Bill,,,I remember so well at the end wanting to quit early,,,in fact I think we all do! Probably best thing is to go ahead and finish as planned so you know you did everything by the book to reach SVR. Also,,,just food for thought,,,even quitting the meds today,,,everything,,,,you won't feel any different for a week or so anyways. Just my experience that it took awhile to feel better after stopping....
I think if you are und at 4 weeks . You can think about cutting tx short but if you were und at 6 weeks you may want to tough it out. I know the last couple of weeks seem to be the hardest. You can do it. Hang in there it will be over soon. Good luck to you
From one Bill to another, I think it's important to ask yourself how you will deal with the situation in the event of relapse. If you can cope with the self-recrimination, well... Personally, as a previous relapser, I'd want to be as compliant as possible. If something goes wrong, you’ll know you did everything you could; it might make the next round of treatment a little more palatable? I agree with the poster above about your 4 week viral response; there are studies that support a 16 week duration for genotype 2 given Rapid Viral Response. Have you discussed this with your doctor? What is his response? I wish you well with whatever decision you make, and hope that the remaining side effects are gentle.
2 weeks? Cake freaking walk.
You can do it...
Yes you can...
You can do it!!!
Rah rah rah - sis koom bah...
Hang in there --- buy some crazy glue and put the hair back in place...
TX stinks to high heaven --- but only 2 more weeks.
You would kick yourself over and over and over again if you needed that one extra day to become SVR.
ONE EXTRA DAY...
Do it one day at a time...
Mark it on a calendar - cross off each day with a big black X...
Do it - you can do it!!!
It is the hardest time in the TX phase... The POST Tx phase is just as bad, if not worse --- but it goes away. (Check me out babe - I'm 5 months post TX and yesterday I felt as though the clouds had parted and the sun was shining through for the first time in 1 full year!)
Life is good - trust me --- chances are that you will feel better soon - it will take some time and some patience ---- but you WILL probably get better within months.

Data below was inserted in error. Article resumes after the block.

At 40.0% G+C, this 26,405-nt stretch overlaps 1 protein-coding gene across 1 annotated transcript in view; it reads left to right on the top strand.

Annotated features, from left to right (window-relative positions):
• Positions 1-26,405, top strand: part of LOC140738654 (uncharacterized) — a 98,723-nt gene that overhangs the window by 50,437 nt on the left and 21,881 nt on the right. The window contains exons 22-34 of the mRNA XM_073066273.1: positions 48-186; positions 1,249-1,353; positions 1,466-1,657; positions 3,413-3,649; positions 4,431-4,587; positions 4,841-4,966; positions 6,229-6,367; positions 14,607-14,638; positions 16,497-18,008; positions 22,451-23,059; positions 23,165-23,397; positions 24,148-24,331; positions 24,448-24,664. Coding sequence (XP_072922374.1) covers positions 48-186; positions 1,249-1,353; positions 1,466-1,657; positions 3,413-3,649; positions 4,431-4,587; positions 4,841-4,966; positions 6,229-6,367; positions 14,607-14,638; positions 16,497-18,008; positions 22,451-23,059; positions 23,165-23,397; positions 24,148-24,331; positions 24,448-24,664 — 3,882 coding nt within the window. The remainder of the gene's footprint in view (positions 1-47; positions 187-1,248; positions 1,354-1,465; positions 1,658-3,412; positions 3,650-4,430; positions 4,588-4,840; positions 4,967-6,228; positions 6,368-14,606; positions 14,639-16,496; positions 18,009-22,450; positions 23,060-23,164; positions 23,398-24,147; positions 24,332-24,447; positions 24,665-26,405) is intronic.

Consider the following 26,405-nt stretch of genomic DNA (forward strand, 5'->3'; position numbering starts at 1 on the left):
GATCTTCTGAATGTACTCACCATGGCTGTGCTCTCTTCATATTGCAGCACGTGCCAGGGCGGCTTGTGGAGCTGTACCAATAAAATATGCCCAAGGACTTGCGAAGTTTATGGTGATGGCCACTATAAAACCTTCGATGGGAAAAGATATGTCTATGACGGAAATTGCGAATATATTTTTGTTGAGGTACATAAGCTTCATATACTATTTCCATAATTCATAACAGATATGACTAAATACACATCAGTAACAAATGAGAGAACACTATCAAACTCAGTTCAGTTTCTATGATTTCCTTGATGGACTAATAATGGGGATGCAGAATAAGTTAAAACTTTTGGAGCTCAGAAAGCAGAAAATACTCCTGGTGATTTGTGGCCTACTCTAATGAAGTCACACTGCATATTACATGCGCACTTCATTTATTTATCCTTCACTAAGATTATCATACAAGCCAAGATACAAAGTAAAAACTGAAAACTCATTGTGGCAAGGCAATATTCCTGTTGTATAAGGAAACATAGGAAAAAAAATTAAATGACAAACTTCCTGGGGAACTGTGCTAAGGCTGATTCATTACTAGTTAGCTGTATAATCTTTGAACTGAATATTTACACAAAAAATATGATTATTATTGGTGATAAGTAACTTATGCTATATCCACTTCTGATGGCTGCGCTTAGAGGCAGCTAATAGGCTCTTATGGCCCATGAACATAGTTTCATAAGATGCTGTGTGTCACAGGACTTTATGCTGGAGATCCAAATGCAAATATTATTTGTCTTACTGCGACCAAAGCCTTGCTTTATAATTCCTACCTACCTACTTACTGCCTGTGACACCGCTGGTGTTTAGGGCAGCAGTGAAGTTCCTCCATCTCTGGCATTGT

It's hard --- but two more weeks is NOTHING.
You might be ok --- but then you might not.
You wanna take that chance?
If you're under a doctor's care - and he says go the whole way -- then do it darlin! If you're healthy enough to handle it now --- it could mean the difference of End Stage Liver Disease or a transplant.
So --- hang in there - rah rah rah ---- pom poms are shaking for you as you hike the ball into the final inning of the game!
Thanks guys i was going to stop but you gave me that kick i needed. Been rough i know some of you have it alot harder then 6 months . Just going through a rough time gf and i split she couldnt deal with it or me anymore and just cant wait to get my life back im so glad this site is here to come on and talk about it
TX is hard on your life.
But dying is even harder...
And dying of Liver Disease is even harder.
GFs can come and go --- and if they can't hang through the better or worse part if you're not being abusive --- then *poof* it's a magical cure to be rid of them.
You can hang in there if you're not having major medical issues. It is stinkypoo - but you can handle 2 more weeks.
And don't forget... POST TX everything probably won't be rosy for a couple of months... don't think that magically changes everything - being off tx...
It took 6 months to go through your system - and it's pretty nasty going out --- about the same amount of time... It all depends on each individual.
So don't be all --- Hey I'm done... Why don't I feel better as soon as the needle leaves my skin?
Other than that --- you're past the hard part.
SUPER HUGS --- and SUPER UND/SVR wishes!
I have less than two weeks left and for the past few days I literally have said, 'That's my last dose then I'm done.' You/I just want it over so badly that we start going into these headgames. Right now I'm literally making it one dose at a time.
please see below...might help you with your decision
Longer Hepatitis C Treatment Best?
Cure Rates Are Higher With Longer Treatment Of 6 Months, Research Suggests
(WebMD) Shortening treatment to less than six months does not appear to be a good strategy for patients with the most curable types of hepatitis C virus infection, new research suggests.
Patients with hepatitis C genotypes 2 and 3 who were treated for four months had lower cure rates and higher relapse rates than those treated for six months.
The study, which appears in Thursday's New England Journal of Medicine, shows that longer treatment benefits even those with highly treatable hepatitis C, researcher Mitchell L. Shiffman, MD, tells WebMD.